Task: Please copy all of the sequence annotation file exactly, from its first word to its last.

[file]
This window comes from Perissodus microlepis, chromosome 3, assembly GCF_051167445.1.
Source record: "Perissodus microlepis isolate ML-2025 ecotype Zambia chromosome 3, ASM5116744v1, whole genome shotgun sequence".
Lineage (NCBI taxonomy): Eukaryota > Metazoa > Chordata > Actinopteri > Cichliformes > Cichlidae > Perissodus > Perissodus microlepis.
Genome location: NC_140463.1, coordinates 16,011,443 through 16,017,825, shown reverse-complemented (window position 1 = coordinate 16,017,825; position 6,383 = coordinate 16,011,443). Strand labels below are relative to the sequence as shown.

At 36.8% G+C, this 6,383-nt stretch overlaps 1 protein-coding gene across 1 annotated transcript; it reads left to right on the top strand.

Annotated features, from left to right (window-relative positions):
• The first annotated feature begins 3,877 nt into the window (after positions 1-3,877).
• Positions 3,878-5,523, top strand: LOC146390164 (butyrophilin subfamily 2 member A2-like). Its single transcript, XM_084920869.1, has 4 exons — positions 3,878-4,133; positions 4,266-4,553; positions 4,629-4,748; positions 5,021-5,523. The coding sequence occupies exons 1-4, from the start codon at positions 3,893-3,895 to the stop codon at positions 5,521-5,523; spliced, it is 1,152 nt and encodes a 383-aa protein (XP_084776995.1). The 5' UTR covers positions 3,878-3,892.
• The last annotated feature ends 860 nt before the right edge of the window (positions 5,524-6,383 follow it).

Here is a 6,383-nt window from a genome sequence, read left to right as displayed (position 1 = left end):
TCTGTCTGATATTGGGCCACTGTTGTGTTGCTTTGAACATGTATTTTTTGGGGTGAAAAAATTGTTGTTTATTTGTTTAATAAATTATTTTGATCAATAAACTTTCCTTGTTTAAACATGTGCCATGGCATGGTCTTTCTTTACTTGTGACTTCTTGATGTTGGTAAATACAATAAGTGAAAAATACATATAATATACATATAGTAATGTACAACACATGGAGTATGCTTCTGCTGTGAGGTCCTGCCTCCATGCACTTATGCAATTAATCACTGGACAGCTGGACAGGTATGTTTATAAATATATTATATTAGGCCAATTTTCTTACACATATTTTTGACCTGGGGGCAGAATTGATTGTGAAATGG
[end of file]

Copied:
This window comes from Perissodus microlepis, chromosome 3, assembly GCF_051167445.1.
Source record: "Perissodus microlepis isolate ML-2025 ecotype Zambia chromosome 3, ASM5116744v1, whole genome shotgun sequence".
Lineage (NCBI taxonomy): Eukaryota > Metazoa > Chordata > Actinopteri > Cichliformes > Cichlidae > Perissodus > Perissodus microlepis.
Genome location: NC_140463.1, coordinates 16,011,443 through 16,017,825, shown reverse-complemented (window position 1 = coordinate 16,017,825; position 6,383 = coordinate 16,011,443). Strand labels below are relative to the sequence as shown.

At 36.8% G+C, this 6,383-nt stretch overlaps 1 protein-coding gene across 1 annotated transcript; it reads left to right on the top strand.

Annotated features, from left to right (window-relative positions):
• The first annotated feature begins 3,877 nt into the window (after positions 1-3,877).
• Positions 3,878-5,523, top strand: LOC146390164 (butyrophilin subfamily 2 member A2-like). Its single transcript, XM_084920869.1, has 4 exons — positions 3,878-4,133; positions 4,266-4,553; positions 4,629-4,748; positions 5,021-5,523. The coding sequence occupies exons 1-4, from the start codon at positions 3,893-3,895 to the stop codon at positions 5,521-5,523; spliced, it is 1,152 nt and encodes a 383-aa protein (XP_084776995.1). The 5' UTR covers positions 3,878-3,892.
• The last annotated feature ends 860 nt before the right edge of the window (positions 5,524-6,383 follow it).

Here is a 6,383-nt window from a genome sequence, read left to right as displayed (position 1 = left end):
TCTGTCTGATATTGGGCCACTGTTGTGTTGCTTTGAACATGTATTTTTTGGGGTGAAAAAATTGTTGTTTATTTGTTTAATAAATTATTTTGATCAATAAACTTTCCTTGTTTAAACATGTGCCATGGCATGGTCTTTCTTTACTTGTGACTTCTTGATGTTGGTAAATACAATAAGTGAAAAATACATATAATATACATATAGTAATGTACAACACATGGAGTATGCTTCTGCTGTGAGGTCCTGCCTCCATGCACTTATGCAATTAATCACTGGACAGCTGGACAGGTATGTTTATAAATATATTATATTAGGCCAATTTTCTTACACATATTTTTGACCTGGGGGCAGAATTGATTGTGAAATGG